When I first came across Oliver Bloom‘s paintings I was immediately struck by their upfront attitude and his love of 20th Century aesthetics that takes us from the Primitivism of the early 20th Century – when African art, Iberian sculpture and Micronesian and Native American art lit the fuse of Cubism – to the radicalism of the Abstract Expressionists in the 1940’s and 50’s and the defiance of the Neo-Expressionists in the late 1970’s and early 80’s.
His use of rich colours, a wide tonal range, deep textures and non-euclidean perspectives gives a dynamic form to these still lifes and abstractions, each picture an interpretation of both the familiar and the images arising from the subconscious; an expression of mood and energy, of a deep relationship between the subject and the object, the painter and his muse.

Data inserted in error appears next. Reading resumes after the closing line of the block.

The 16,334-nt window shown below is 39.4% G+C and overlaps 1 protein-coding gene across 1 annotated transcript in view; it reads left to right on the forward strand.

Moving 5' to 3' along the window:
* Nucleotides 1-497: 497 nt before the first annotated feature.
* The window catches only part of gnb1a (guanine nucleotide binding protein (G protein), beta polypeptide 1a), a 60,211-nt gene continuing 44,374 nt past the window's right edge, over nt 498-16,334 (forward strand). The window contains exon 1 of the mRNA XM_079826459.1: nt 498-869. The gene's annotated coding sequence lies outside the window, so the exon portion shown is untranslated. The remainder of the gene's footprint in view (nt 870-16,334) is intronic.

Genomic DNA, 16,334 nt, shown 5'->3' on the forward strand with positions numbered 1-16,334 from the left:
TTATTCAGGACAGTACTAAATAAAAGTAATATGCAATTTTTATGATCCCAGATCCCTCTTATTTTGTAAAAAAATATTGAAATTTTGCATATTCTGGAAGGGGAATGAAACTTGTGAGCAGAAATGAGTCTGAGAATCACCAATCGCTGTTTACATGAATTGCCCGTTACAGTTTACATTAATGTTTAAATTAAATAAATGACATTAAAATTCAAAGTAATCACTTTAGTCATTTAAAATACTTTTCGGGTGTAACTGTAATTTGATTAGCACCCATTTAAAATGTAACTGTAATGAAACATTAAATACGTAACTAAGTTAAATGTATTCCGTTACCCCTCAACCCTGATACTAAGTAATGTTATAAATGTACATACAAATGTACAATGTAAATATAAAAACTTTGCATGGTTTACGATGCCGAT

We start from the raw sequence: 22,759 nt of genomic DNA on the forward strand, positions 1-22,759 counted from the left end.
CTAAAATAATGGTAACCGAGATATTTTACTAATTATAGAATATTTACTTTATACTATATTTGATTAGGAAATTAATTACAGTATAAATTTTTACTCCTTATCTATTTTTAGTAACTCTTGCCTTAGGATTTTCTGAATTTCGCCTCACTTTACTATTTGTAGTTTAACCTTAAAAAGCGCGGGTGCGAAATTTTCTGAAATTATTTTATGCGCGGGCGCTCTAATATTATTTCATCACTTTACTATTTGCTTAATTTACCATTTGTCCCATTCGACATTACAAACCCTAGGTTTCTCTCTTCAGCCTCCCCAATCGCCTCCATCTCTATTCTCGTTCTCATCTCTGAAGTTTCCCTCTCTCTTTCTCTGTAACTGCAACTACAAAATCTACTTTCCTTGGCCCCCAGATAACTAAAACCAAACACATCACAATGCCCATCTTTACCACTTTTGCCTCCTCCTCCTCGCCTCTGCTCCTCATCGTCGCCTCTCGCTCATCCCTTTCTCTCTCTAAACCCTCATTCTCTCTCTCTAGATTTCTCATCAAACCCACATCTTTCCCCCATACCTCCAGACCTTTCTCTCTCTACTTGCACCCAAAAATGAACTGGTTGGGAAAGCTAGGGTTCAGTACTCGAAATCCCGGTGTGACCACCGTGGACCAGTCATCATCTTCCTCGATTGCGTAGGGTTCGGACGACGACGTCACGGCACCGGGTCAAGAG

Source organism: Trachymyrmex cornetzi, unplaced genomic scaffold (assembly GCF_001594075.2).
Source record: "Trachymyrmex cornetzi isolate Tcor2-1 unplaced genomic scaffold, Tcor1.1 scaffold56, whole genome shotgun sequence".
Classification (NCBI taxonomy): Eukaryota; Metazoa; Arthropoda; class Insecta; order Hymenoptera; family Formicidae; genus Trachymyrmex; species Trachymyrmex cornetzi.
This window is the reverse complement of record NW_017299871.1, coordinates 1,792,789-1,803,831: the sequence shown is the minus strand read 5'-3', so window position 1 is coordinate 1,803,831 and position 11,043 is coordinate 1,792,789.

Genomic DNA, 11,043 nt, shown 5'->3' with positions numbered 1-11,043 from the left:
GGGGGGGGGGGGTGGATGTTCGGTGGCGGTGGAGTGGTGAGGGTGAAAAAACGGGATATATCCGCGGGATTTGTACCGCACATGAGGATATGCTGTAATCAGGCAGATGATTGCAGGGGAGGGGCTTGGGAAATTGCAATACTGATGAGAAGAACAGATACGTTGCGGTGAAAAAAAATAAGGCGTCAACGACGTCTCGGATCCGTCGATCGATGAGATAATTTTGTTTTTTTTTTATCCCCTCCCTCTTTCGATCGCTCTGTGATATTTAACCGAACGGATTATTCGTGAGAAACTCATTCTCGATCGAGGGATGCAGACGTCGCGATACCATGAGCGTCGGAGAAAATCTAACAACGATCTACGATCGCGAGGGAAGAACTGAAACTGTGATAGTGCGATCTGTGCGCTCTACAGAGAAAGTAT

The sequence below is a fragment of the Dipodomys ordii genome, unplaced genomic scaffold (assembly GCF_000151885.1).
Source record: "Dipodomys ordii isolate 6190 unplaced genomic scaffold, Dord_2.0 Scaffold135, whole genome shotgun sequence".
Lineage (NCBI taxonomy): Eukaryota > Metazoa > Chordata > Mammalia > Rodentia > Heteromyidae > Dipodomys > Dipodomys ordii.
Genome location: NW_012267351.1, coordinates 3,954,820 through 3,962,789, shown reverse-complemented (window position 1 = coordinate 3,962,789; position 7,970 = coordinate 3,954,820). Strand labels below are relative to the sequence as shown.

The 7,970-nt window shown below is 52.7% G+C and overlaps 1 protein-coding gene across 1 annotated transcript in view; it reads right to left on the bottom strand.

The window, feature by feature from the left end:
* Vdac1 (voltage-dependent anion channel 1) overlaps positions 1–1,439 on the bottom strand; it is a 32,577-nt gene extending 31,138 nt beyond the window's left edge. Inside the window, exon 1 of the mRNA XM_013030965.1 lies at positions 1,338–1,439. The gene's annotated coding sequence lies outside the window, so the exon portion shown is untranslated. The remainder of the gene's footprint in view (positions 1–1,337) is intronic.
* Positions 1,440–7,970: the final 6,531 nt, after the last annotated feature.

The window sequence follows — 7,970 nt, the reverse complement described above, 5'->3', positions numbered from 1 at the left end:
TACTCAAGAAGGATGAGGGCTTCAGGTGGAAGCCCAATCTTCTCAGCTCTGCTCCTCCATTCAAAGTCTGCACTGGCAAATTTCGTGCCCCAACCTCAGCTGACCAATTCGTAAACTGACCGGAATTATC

The emotional relationship Bloom has with paint is borne in his actions and while his paintings could be seen as a welcome and comfortable addition in a trendy 1970’s apartment – with their psychedelic patterns, flat shapes and endless tones of colour – they are far more than that. Rather they’re a testament to an artist who is always looking, searching, for juxtapositions between form and colour in order to expose the tensions that exist on a picture plane. To make a picture that generates its own life through the forces that are within the painting rather than without.
Moray Mair 2015 Mutantspace